I just got off the phone with my dear friend Christelle, whom I met twenty years ago in a small town in the Savoie department of the Rhône-Alpes and who now lives in the South of France with her husband and two boys. Christelle is a true Frenchwoman, a university teacher who has taught me much about enjoying life (and food!). She tells me she’s enamoured with my novel, and our discussion today centred around her continuing education and her plans to use The Third Grace as a text in her graduate studies.
“I love how allusive of the Bible your writing is,” she said to me. “This isn’t common in France, and your book makes me want to go to the Bible and read it for myself.”
I get goosebumps just typing this. Here is a reader who understands my whole purpose in writing fiction! Someone—of another culture, at that—gets that my literary intention is to point back to the Scriptures, and is intellectually and spiritually stimulated to pursue God’s Word because of my imaginary story.
This is my satisfaction in writing—to know my words make a difference.
Two years ago this month, The Third Grace won The Word Guild’s prestigious Grace Irwin Award. You’d think this would be enough to carry me through the drafting of my second novel, almost done now. The validation of the award does go a long way in that direction and, anyway, I’m writing out of a solid conviction that I have a contribution to make. But yet I find myself flagging, wondering if all this time spent in my head really makes a difference to flesh-and-blood people out there in Real World.
My fan club is either minuscule or shy, but every now and then I learn about someone else who’s read my work. For example, upon request from a local business owner, I stopped by her establishment this past week to sign my book. When I walked in, she got all excited and dragged out her very worn copy (What, was she reading it in the tub?) for me to add my John Henry. It encouraged me to see her delight in having the signature of “the actual author” and hear her inquiry into when the next book would be out.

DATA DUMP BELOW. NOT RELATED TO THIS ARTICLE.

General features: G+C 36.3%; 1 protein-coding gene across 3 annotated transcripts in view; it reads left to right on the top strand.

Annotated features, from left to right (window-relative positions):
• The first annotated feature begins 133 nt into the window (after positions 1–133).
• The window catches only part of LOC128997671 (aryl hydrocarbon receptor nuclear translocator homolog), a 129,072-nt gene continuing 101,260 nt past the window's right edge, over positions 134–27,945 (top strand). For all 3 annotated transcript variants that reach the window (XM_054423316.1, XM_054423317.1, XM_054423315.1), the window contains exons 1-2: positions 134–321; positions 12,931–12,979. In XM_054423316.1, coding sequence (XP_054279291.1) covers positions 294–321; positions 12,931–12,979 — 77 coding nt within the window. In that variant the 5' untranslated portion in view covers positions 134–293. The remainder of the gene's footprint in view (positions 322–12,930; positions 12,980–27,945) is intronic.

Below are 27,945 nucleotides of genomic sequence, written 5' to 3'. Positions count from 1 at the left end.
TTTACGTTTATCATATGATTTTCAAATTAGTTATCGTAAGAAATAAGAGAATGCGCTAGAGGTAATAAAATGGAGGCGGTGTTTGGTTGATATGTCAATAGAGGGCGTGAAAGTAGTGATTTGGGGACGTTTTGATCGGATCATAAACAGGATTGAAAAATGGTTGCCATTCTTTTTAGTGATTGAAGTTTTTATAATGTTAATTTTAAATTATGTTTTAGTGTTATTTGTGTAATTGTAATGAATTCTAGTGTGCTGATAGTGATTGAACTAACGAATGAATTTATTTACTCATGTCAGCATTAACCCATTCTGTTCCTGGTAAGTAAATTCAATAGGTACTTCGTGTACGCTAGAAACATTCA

Granted, not everyone likes The Third Grace. I was at a cattle branding recently and a neighbouring rancher with cow poo on his boots told me his wife forced him to read it.
“I didn’t get it,” he said to me. “Your words are too long.”
I grinned and thanked him for his sacrifice in making it through to the end. I meant it; not many men I know have read the novel, and it honoured me.
I’m not alone in enjoying acknowledgment.
Yesterday I read a Facebook post from a fellow writer who’s many more times published than I am or might ever hope to be. Linda Hall expressed a similar thrill over a recent review of her latest book—number 19, I believe. That “famous” writer still gets a positive charge out of one review.
My point isn’t to elicit more praise from my readers! In fact, if you are compulsively driven right now to tell me how much you like my novel, please save it because I’ll know you think I’m pathetic.
My point is that for some reason I’ve tended to believe people who are having successes don’t need positive feedback from others, as though I should “save” my verbal support for those who are more obviously struggling in their lives. But my own experience with the publishing of my first novel, as well as my observation of those who are more proficient or qualified, is telling me something very different.
We all need encouragement.
How can I, today, spur someone on to love and good deeds (Heb. 10:24)?
Whom do you know needing a cheer of support, a confirmation that he or she makes a difference in your life? Perhaps it’s your pastor, or a politician, or another writer immersed in solitary work.
Join me in taking time today to tip your hat to someone you think shouldn’t need it.